1. Passion

First things first, entrepreneurs have a clear visual of what they want. Not just a fainted hearted wish, but an unshakable sense of purpose. They are driven by their heart, not by the chase for the dollar. No matter how bad it gets, it’s their passion that motivates them between ups and downs and all the times when everyone else tells them to quit. Envision your end goal, see yourself in the position you want to be and do it with passion.

“Your work is to discover your work and then with all your heart to give yourself to it.” 
- Buddha

2. Self-Confidence

There are going to many, many moments in your journey where not a single person will believe in you or your mission. Therefore, you have to believe in yourself. Self-confidence is key if you want to achieve success. Entrepreneurs don’t think that their idea could be good. They know it’s good. While they also understand that they can’t do everything on their own, they realize that they are the only ones to make their idea a reality.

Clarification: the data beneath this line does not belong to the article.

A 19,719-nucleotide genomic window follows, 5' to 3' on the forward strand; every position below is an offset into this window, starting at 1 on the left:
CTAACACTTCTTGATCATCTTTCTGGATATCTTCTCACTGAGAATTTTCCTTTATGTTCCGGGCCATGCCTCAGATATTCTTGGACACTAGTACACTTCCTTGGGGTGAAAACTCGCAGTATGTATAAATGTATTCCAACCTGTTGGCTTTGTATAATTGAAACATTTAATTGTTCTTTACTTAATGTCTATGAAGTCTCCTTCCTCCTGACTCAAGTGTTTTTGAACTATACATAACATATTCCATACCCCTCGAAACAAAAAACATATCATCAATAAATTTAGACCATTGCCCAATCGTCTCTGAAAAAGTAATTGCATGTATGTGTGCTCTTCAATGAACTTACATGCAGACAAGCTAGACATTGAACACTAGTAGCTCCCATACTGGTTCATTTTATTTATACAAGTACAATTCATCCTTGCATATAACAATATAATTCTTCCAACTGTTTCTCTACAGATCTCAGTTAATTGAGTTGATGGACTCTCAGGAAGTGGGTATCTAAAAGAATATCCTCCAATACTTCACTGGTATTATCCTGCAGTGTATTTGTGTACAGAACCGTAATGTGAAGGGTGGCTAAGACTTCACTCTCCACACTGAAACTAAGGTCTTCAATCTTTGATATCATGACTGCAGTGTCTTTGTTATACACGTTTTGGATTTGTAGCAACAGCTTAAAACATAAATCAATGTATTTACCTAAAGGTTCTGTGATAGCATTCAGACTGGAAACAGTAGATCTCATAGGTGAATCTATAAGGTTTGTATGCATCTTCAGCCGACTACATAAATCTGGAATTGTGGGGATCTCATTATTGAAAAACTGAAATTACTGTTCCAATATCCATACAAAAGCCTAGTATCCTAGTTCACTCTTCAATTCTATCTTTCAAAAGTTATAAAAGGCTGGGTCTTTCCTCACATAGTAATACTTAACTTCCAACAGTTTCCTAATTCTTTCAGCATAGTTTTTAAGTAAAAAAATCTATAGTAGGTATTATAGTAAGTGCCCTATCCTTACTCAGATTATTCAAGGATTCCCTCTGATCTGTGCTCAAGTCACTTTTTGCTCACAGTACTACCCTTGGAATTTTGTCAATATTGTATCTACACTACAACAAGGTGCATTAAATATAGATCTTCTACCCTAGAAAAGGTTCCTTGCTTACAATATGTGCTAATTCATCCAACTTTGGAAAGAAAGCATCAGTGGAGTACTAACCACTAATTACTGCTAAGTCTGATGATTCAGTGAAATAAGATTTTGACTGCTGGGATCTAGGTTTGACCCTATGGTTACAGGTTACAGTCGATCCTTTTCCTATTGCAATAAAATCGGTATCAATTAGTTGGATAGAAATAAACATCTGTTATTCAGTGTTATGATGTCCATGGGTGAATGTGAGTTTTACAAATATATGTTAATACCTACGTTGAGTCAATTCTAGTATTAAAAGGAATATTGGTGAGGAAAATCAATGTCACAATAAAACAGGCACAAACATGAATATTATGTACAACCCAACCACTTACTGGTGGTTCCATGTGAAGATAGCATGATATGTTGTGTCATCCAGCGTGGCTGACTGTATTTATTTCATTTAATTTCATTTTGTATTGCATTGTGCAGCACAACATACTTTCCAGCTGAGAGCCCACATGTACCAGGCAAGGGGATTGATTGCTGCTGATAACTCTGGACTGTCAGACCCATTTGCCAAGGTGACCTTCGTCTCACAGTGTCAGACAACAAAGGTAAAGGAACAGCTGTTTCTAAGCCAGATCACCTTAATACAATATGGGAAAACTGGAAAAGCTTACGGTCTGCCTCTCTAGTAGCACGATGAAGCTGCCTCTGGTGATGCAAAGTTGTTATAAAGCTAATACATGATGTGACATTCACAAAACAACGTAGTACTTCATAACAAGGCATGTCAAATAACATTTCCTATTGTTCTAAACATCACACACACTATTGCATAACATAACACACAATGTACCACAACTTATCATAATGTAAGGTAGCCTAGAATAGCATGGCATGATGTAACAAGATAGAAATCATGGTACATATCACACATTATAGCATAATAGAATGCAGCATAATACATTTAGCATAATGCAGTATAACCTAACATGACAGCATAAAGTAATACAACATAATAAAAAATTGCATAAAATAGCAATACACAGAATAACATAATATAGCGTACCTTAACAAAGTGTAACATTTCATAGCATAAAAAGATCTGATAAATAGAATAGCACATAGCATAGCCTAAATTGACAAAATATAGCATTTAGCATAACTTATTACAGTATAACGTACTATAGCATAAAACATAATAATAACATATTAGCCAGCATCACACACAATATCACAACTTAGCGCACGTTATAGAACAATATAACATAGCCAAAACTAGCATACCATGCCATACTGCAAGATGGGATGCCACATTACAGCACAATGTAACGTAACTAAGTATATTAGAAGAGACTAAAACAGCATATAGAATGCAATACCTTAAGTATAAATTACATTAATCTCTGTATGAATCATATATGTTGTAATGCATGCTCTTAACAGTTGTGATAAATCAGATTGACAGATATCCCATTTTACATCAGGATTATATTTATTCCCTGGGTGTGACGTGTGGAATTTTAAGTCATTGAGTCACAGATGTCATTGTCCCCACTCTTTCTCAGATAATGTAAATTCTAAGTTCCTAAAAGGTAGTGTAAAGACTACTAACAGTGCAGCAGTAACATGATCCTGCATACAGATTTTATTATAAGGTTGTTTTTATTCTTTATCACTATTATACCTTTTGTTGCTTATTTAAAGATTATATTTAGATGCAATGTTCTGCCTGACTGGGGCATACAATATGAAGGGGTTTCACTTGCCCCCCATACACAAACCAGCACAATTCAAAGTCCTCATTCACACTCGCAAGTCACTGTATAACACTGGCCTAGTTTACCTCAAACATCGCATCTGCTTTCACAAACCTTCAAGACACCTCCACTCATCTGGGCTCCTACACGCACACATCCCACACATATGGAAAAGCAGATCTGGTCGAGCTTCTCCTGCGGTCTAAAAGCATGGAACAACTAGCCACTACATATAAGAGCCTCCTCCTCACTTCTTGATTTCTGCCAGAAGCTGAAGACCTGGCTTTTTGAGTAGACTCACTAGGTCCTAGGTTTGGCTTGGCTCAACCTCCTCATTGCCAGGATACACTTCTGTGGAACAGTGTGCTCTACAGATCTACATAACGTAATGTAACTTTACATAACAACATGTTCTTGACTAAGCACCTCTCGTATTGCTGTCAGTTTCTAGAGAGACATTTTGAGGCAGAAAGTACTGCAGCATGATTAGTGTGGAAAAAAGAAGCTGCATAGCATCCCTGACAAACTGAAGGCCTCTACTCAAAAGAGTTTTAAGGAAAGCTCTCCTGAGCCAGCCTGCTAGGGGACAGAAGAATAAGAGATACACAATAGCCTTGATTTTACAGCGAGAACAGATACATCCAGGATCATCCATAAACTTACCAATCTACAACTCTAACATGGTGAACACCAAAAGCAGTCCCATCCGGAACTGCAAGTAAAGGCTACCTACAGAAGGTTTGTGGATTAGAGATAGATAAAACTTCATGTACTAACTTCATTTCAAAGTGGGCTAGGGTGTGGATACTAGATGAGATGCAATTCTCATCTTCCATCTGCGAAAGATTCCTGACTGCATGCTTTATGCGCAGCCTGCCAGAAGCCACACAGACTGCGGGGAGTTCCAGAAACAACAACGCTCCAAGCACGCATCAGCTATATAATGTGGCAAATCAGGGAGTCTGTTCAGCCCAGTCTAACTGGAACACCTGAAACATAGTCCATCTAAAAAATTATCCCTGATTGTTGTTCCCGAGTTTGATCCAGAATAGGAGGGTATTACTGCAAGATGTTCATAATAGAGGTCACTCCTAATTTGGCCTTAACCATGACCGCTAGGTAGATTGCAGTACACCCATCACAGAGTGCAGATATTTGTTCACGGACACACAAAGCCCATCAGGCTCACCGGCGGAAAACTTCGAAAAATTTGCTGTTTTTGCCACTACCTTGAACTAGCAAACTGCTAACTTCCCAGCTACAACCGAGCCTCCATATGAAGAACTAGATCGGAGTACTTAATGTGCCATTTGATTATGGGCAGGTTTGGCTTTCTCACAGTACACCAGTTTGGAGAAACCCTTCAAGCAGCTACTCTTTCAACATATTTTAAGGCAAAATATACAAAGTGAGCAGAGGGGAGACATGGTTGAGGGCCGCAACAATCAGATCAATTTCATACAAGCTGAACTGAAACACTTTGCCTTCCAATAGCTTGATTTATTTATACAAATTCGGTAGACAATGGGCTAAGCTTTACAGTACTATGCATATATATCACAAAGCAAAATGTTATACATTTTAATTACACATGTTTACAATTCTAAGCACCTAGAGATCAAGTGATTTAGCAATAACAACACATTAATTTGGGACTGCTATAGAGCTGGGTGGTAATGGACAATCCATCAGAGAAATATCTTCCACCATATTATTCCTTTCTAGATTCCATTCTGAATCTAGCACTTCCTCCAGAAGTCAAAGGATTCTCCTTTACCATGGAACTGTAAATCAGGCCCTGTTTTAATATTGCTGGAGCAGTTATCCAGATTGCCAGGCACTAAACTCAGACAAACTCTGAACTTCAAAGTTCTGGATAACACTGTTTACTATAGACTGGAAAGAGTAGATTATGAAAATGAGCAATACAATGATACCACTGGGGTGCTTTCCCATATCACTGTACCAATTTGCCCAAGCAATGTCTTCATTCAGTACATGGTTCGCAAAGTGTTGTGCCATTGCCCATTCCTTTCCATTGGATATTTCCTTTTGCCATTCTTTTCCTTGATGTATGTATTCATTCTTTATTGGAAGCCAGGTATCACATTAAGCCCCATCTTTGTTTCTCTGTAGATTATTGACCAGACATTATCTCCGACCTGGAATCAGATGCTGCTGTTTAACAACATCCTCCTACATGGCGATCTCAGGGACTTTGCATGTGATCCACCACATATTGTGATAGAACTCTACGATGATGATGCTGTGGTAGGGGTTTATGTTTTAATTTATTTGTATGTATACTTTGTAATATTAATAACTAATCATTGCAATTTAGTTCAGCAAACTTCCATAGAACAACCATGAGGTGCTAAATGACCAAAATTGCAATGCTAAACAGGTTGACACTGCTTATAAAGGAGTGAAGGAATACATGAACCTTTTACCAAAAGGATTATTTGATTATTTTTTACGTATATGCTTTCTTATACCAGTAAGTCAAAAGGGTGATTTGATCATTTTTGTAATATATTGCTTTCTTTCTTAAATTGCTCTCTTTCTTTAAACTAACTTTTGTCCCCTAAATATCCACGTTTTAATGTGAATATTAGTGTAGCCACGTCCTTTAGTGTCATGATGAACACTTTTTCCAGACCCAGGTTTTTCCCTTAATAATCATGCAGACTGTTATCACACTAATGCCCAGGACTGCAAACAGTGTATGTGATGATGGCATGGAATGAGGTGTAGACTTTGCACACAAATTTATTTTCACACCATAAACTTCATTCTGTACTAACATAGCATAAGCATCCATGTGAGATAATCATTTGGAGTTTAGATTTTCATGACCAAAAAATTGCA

“It is only necessary to have courage, for strength without self-confidence is useless.” – Giacomo Casanova

3. Resilience

As an entrepreneur, there are going to be many failures. That is inevitable. While most people give up, an entrepreneur has the extraordinary ability to bounce back. Instead of giving up, an entrepreneur will learn from their failures. They will as themselves what went wrong, or how can they learn from their mistakes. If you understand that failure is part of being an entrepreneur, you will take those failures and use them as learning experiences. Entrepreneurs don’t stay down for long. They’re resilient and thrive off the chance to do better.